Thursday, April 06, 2006

The Guide to Picking the AL MVP

As published over at Blog Critics. Click on the link to read it here.


Adam Hoff said...

As baseball season has opened with exciting games and a surprising amount of offense, I've been playing catch up on all the "preview" columns and magazines. I love to see which teams experts and writers are picking to win it all and which players they have taking him individual awards. This year, I have noticed a very interesting trend in regard to the American League MVP Award. Namely, that people are making some very surprising picks.

The Cleveland Indians host a plethora of sudden MVP candidates among their young stars, most noticeably do-it-all outfielder Grady Sizemore. The A's are being hailed as a World Series contender and many pundits have latched on to Oakland shortstop Bobby Crosby as an MVP candidate to boot. No less authorities on the game than Peter Gammons, Jayson Stark, and Harold Reynolds have all predicted MVP hardware for Crosby.

On some level, these "reach" picks make sense. One reason is that everybody loves to pick a sleeper. It is the reason that you see people try to guess the upsets in the NCAA Tournament. It is more fun to be right about George Mason reaching the Final Four than it is to correctly pick UCLA to play in the title game. It is natural to see "creative" predictions, because being right is a lot more impressive when you are coming out of left field.

However, with the American League, I think it goes deeper than that. The prime candidates are Vlad Guerrero (injury concerns), A-Rod (unlikable and a boring choice since he won last year and in 2003), David Ortiz (still limited by his DH position), and Manny Ramirez (clearly insane). None of these players are appealing choices, so the desire to take a shot on someone fresh and exciting is even more appealing.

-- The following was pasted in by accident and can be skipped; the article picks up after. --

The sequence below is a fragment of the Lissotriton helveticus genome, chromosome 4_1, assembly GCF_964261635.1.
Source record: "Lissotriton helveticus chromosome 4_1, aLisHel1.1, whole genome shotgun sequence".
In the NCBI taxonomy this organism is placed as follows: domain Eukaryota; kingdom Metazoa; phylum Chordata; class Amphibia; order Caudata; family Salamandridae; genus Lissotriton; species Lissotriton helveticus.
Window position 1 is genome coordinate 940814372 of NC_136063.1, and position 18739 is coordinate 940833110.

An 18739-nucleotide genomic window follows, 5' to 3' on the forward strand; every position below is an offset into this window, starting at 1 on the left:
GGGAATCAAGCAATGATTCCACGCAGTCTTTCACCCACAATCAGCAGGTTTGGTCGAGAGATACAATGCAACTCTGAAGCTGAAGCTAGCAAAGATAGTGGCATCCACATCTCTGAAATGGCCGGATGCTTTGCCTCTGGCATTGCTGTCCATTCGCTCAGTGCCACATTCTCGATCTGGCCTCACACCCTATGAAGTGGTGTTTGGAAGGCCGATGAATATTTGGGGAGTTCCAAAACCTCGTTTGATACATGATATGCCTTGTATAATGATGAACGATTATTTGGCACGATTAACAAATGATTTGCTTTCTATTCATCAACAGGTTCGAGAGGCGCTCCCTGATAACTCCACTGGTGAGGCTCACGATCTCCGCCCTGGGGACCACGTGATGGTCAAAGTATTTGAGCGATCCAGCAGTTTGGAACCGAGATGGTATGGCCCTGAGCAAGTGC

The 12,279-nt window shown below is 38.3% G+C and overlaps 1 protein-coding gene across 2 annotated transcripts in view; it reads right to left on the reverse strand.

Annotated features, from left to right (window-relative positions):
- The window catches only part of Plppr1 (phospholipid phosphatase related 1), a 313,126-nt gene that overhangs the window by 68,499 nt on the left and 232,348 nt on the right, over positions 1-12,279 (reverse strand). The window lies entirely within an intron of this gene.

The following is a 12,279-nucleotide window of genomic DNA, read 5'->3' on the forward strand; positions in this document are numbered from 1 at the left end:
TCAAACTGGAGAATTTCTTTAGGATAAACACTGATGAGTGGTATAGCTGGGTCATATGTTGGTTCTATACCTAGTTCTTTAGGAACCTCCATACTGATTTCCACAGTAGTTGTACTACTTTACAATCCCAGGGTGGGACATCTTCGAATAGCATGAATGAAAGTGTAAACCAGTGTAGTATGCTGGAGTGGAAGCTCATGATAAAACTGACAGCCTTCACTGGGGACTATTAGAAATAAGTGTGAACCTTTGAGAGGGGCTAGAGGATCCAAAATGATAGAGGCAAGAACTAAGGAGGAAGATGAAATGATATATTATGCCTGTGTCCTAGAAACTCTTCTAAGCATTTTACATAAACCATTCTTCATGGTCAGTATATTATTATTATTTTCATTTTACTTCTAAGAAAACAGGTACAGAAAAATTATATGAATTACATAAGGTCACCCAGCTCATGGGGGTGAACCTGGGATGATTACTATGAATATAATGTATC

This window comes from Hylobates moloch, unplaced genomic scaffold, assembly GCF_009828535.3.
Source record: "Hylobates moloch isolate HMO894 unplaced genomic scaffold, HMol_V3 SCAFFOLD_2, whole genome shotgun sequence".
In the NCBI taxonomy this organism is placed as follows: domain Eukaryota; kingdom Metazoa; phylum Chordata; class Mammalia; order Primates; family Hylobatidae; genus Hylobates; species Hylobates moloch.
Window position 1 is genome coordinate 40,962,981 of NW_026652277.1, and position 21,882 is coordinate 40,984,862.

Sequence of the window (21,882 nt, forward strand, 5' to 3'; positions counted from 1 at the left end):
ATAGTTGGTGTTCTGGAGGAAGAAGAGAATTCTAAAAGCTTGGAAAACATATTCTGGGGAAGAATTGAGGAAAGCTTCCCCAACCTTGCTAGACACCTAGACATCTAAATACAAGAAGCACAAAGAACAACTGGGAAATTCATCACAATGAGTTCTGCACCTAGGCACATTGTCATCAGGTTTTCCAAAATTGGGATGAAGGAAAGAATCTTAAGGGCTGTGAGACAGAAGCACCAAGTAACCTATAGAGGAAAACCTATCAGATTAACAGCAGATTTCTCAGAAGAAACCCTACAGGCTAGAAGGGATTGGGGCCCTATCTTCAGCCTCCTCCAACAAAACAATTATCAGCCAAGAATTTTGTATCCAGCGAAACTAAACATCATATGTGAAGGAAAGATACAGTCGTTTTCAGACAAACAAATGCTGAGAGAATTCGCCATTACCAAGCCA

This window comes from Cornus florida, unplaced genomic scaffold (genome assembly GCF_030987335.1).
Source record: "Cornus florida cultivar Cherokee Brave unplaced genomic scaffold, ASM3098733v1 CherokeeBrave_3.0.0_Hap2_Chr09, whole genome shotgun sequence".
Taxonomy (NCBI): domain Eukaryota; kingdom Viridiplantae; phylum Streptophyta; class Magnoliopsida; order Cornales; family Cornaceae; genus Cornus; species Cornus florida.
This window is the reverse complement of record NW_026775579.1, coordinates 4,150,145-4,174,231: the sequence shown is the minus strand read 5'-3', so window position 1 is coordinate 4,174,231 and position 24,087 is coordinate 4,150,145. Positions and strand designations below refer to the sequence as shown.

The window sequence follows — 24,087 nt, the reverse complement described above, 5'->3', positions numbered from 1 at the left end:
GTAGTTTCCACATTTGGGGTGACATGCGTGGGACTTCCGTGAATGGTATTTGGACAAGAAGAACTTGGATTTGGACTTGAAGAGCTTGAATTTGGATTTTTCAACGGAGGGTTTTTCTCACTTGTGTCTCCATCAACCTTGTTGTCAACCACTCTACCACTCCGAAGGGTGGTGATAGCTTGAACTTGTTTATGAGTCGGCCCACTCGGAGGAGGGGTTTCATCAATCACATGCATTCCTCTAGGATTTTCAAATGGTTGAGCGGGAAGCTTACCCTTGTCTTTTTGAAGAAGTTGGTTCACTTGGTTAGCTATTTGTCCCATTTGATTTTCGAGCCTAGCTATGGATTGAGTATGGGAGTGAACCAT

While it might make sense to cast your lot with a guy like Sizemore or Crosby, Is there any historical precedent for predicting a second or third-year player to win the AL MVP? Let's take a look at the last 10 winners and see what recent history tells us about the award. Where any of these winners young breakout stars?

1996 - Juan Gonzalez, OF, Texas Rangers. Juan Gone won the award in his sixth full season and already posted seasons of 43 and 46 home runs and in 1993 hit .310 with 46 home runs and 118 RBI.

1997 - Ken Griffey Jr., OF, Seattle Mariners. Griffey was no graybeard when he won the MVP Award, but he was in his ninth season. He was one of the biggest stars in the game and had gone .303/49/140 the year before (he probably should have been MVP over Gonzalez in '96).

1998 - Juan Gone again. This was obviously his eighth season and it was his third straight season of at least 40 home runs and 125 RBI.

1999 - Ivan Rodriguez, C, Texas Rangers. Like Griffey, Pudge was an annual All-Star that won the award in his ninth season. He had hit for an average of .300 or better in each of the previous four seasons. This MVP win was a little out of nowhere, especially the 35 HR's, which look a little shady in retrospect considering that he never hit more than 21 before that year or 27 after. The strange Rangers love fest continued with the third AL MVP winner in four years.

2000 - Jason Giambi, 1B, Oakland A's. Giambi felt a bit like a breakout star, but he won the award in his fifth full season and had posted fantastic numbers (.315/33/123) the year before, so he can hardly be considered as such.

2001 - Ichiro Suzuki, OF, Seattle Mariners. Ichiro won in his rookie year, but it is a little different considering his long career in Japan prior before coming to the big leagues.

2002 - Miguel Tejada, SS, Oakland A's. Tejada won during his fifth season and is probably the closest to a breakout star on this list. Still hard to classify him as such though, considering that he hit at least 30 home runs and drove in at least 113 runs in each of two previous seasons. His batting average did jump almost 30 points though.

2003 - Alex Rodriguez, SS, Texas Rangers. A-Rod won his first MVP in his eighth full season. Had hit 52 and 57 home runs each of the two previous seasons, so not much of a surprise here.

2004 - Vlad Guerrero, OF, Anaheim Angels. Amazingly, Vlad was in his eighth season when he won the MVP award. Heading into 2004, he already had two 40 HR seasons (including a 40-39 season) to his credit, and had hit over .330 in three of previous four seasons.